With US president-elect Donald Trump expected to prioritise infrastructure development in the first 100 days of his administration, Australia’s cash-rich superannuation funds are poised to take pole position in the market.

Industry experts at the recent Superannuation Opportunity conference in Canberra discussed what role Australia’s expertise and capital might play in the anticipated national-infrastructure rebuilding programme in the US.

Trump pledged late in his campaign to invest $1trn (€912bn) in infrastructure improvements over 10 years, with tax credits offered to private companies to finance projects.

Peter Collins, chair of the Industry Super Association, which hosted the conference, said: “The US is at the doorstep of a new era – the Australian super industry is well placed to capture investment opportunities [there].”

Collins said he had led Australian industry super funds on several trips to the US over the past year.

He said Australian super funds had held talks with the governors of various US states – including Virginia, Idaho, Delaware and Indiana – on infrastructure development and funding.

“We have put a lot of time into building relationships [with these US states],” he said.

James Carouso, US charge d’affaires and acting ambassador, said the governor of Virginia, Terry McAuliffe, was now in Australia for talks with Mike Baird, premier of NSW, which is itself implementing a multi-billion asset-recycling programme to fund several large infrastructure projects.

Carouso said the US secretary of transportation, Anthony Foxx, had also recently visited Australia to find out more about the country’s approach to infrastructure development.

Given the close relationship between the two nations, Carouso said, Australia would be an “ideal partner” for US infrastructure development.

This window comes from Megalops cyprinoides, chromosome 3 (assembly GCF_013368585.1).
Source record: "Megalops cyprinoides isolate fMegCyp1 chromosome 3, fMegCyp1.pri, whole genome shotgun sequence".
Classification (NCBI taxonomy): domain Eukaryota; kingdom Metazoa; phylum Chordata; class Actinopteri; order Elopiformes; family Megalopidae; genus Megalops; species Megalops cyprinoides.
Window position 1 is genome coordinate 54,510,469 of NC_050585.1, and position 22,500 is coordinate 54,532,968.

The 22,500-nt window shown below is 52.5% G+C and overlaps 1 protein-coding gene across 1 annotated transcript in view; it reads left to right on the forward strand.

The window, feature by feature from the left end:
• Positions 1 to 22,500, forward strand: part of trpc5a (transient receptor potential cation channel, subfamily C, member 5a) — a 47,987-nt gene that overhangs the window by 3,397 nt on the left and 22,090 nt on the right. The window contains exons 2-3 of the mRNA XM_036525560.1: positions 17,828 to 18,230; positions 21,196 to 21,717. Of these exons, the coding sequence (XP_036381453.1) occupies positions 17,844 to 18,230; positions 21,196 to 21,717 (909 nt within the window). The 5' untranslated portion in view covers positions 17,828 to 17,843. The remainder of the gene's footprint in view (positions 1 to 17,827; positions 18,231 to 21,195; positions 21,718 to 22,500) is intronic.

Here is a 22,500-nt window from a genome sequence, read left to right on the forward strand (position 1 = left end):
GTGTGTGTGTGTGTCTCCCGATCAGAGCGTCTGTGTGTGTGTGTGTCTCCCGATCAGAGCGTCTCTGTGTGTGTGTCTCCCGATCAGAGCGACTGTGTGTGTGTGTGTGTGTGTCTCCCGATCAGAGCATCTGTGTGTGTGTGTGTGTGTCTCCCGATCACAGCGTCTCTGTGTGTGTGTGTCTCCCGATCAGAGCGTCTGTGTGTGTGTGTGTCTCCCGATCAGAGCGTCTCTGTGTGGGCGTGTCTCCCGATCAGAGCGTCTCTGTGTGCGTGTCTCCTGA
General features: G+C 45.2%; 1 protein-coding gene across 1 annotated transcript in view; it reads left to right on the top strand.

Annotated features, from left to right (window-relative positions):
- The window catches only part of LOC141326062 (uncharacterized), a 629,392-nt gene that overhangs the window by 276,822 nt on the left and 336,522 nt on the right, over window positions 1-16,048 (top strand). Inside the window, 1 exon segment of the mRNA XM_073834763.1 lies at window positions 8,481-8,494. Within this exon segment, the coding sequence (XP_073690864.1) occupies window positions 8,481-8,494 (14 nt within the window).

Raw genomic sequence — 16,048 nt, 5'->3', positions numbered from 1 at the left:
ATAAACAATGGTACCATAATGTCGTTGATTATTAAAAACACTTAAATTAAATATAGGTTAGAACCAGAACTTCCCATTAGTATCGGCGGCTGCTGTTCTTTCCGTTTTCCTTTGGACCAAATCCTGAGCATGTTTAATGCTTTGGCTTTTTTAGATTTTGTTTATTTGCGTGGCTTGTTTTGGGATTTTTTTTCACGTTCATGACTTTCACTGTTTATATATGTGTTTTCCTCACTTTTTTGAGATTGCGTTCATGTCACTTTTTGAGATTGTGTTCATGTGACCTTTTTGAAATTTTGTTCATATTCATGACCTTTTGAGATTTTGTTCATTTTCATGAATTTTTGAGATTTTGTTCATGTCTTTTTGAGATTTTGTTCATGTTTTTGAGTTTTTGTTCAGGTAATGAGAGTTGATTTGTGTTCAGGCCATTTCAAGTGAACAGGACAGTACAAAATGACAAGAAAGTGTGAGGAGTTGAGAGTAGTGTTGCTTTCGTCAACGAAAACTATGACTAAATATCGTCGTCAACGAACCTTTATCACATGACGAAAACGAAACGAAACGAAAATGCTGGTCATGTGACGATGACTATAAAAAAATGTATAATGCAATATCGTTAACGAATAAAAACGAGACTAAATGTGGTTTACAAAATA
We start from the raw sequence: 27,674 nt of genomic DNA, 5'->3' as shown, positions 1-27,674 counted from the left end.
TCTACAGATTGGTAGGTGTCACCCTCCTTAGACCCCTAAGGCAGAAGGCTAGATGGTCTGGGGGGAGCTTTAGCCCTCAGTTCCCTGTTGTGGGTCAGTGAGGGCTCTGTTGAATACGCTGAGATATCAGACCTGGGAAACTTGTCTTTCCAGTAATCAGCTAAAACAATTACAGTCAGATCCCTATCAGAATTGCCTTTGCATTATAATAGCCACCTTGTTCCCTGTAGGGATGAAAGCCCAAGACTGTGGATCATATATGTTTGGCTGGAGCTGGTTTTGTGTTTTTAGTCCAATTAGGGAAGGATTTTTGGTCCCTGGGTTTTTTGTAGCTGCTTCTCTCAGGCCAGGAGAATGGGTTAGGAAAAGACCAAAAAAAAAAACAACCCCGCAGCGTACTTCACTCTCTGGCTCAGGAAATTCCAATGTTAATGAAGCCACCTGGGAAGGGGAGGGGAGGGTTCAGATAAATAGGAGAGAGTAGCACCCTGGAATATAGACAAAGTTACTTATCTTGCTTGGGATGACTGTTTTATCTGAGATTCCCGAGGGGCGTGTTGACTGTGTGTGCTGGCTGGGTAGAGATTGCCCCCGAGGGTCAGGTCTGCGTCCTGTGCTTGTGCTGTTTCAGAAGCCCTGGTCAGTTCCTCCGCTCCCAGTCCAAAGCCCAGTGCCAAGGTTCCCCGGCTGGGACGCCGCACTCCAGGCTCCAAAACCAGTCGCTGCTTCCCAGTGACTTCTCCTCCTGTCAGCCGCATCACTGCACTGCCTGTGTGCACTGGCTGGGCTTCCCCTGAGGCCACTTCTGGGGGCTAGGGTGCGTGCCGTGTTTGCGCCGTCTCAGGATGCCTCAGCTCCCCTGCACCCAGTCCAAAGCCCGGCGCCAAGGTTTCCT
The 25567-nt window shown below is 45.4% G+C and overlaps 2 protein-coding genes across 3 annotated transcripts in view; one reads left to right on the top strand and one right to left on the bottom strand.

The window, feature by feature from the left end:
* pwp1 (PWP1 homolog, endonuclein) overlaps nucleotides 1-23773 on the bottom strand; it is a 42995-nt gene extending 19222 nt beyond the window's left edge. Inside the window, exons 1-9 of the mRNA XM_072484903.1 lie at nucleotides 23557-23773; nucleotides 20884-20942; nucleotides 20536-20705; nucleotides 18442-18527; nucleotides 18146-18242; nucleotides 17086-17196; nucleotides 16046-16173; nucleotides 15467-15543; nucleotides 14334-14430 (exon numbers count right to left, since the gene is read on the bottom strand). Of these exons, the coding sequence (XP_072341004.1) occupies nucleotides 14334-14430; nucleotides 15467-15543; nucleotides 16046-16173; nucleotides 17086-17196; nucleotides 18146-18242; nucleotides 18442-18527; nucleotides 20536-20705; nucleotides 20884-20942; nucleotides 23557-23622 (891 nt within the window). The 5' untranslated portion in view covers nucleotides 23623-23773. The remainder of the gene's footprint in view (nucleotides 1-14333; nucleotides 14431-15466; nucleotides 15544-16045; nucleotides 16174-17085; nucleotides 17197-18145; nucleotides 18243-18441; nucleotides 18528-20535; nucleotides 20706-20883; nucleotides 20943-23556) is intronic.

Quoting sources close to the incoming Trump administration, Carouso said the 50-100 major projects kicking off the infrastructure-redevelopment programme were likely to be identified in the near future.

He described US banks as still being “gun-shy” following the global financial crisis and that the US government would be looking for long-term “patient” money, prepared to invest for 20-30 years to boost its own budget spend.

Carouso cited the AUD7.5bn (€5.2bn) purchase by IFM Investors of the Indiana Toll Road last year as an example of the capacity of Australian super capital for long-term investment.

Collins pointed out that US vice-president elect Mike Pence had been governor of Indiana when Melbourne-based IFM purchased the Indiana Toll Road.

Brett Himbury, IFM chief executive, later told IPE Real Estate Pence had praised IFM for honouring its commitment to invest in the toll road; IFM spent $200m (€188m) to build a number of rest-stops along the road.

Australia’s super-fund sector leads the world in its investment in infrastructure, allocating, on average, 12% of funds under management to the asset class, Collins said.